Updated on March 29, 2020
During a pandemic, does the landlord still have to provide access to your leased commercial premises (office or industrial)?
The coronavirus outbreak has caused disruptions for businesses, workers, and all across California. The recent “shelter-in-place” affects all of California.
For businesses that continue to operate during this health crisis, interrupted access to your leased commercial premises may become an issue, particularly for businesses that share common areas that are managed by the landlord, such as a high-rise office building, or a shopping center.
It is important to know your rights under the lease agreement. Subject to the details of your lease, the default answer is likely yes—your landlord is still required to provide you access to your leased premises.
The reason that the landlord is likely still required to provide you access to your leased commercial premises is simple:
It is implied in every lease (and sometimes expressly provided) that tenants are entitled to the right to quiet enjoyment of the leased premises. A lease of a part of a building includes the lease of everything necessarily used with or reasonably necessary for the enjoyment of the leased portion of the building. This includes the right to use all doors, entrance, and passageways open to the tenant’s use at the time the parties established the lease.
Therefore, it may be argued that a landlord’s obstruction of access to a leased premises—say, by locking all entrances and parking structures, and halting use of the elevators—may be a violation of the tenant’s right to quiet enjoyment. Moreover, how can the landlord determine what is an “essential business” such that they can deny access to a business that may be authorized to work – like a bank.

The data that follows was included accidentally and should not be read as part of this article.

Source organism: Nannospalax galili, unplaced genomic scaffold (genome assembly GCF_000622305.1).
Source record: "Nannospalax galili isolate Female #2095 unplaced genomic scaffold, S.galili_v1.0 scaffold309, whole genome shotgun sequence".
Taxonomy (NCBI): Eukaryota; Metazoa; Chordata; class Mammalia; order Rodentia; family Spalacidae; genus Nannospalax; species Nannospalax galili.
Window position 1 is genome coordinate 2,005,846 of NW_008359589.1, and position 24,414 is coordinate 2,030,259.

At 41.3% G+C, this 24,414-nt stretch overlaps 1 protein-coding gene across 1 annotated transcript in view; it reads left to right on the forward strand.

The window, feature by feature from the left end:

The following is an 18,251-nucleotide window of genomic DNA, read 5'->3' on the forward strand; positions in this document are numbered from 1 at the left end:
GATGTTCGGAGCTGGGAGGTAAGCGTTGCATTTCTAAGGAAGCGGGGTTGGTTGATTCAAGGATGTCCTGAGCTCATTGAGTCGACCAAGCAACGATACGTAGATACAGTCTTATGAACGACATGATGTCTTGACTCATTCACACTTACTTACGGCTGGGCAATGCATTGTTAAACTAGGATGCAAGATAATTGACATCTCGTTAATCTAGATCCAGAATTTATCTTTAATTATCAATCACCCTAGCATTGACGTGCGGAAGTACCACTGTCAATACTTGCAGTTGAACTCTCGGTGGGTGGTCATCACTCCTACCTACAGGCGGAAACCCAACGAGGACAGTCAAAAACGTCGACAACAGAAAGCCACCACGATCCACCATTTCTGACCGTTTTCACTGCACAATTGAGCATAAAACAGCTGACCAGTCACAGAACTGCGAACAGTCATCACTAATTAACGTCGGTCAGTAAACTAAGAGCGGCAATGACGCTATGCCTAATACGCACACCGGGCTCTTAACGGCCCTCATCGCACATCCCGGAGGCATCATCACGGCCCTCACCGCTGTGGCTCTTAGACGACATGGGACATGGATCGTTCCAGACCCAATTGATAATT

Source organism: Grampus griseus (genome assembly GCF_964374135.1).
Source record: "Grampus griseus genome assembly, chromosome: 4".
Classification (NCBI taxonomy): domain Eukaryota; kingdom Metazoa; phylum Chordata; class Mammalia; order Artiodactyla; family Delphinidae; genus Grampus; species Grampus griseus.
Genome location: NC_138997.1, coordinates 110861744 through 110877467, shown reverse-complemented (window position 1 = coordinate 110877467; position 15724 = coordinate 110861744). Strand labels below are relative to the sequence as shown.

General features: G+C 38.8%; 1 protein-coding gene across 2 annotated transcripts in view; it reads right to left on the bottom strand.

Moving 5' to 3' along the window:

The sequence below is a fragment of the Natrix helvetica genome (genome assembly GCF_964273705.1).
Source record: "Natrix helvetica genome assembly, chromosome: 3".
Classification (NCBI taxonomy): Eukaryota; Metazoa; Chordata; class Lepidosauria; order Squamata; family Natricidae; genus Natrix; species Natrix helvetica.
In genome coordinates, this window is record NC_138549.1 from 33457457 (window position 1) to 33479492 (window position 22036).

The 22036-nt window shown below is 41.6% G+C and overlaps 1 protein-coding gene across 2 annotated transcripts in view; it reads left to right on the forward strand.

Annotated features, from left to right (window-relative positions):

Unless expressly provided in your lease, when a landlord impairs a tenant’s use of the leased premises without physically seizing a part of the premises, the tenant still has to continue paying rent. Rather, to recover for any violations by the landlord, the tenant may seek damages against the landlord while retaining possession of the leased property. Claims can be breach of the lease as well as a forcible detainer.
For non-residential tenants, it is possible to modify or waive the right to quiet enjoyment by an express provision in the lease. Further, your standard AIR (AIR Commercial Real Estate) or CAR (California Association of Realtors) commercial lease form may not have terms that necessarily help define your rights and the landlord’s obligations during a health crisis. Please make sure to read through your lease provisions carefully and seek the advice of an attorney.
Schorr Law has attorneys who are experienced in advising clients on and litigating issues involving residential and commercial leases. If you have a question about a lease or a potential real property dispute, please contact us today.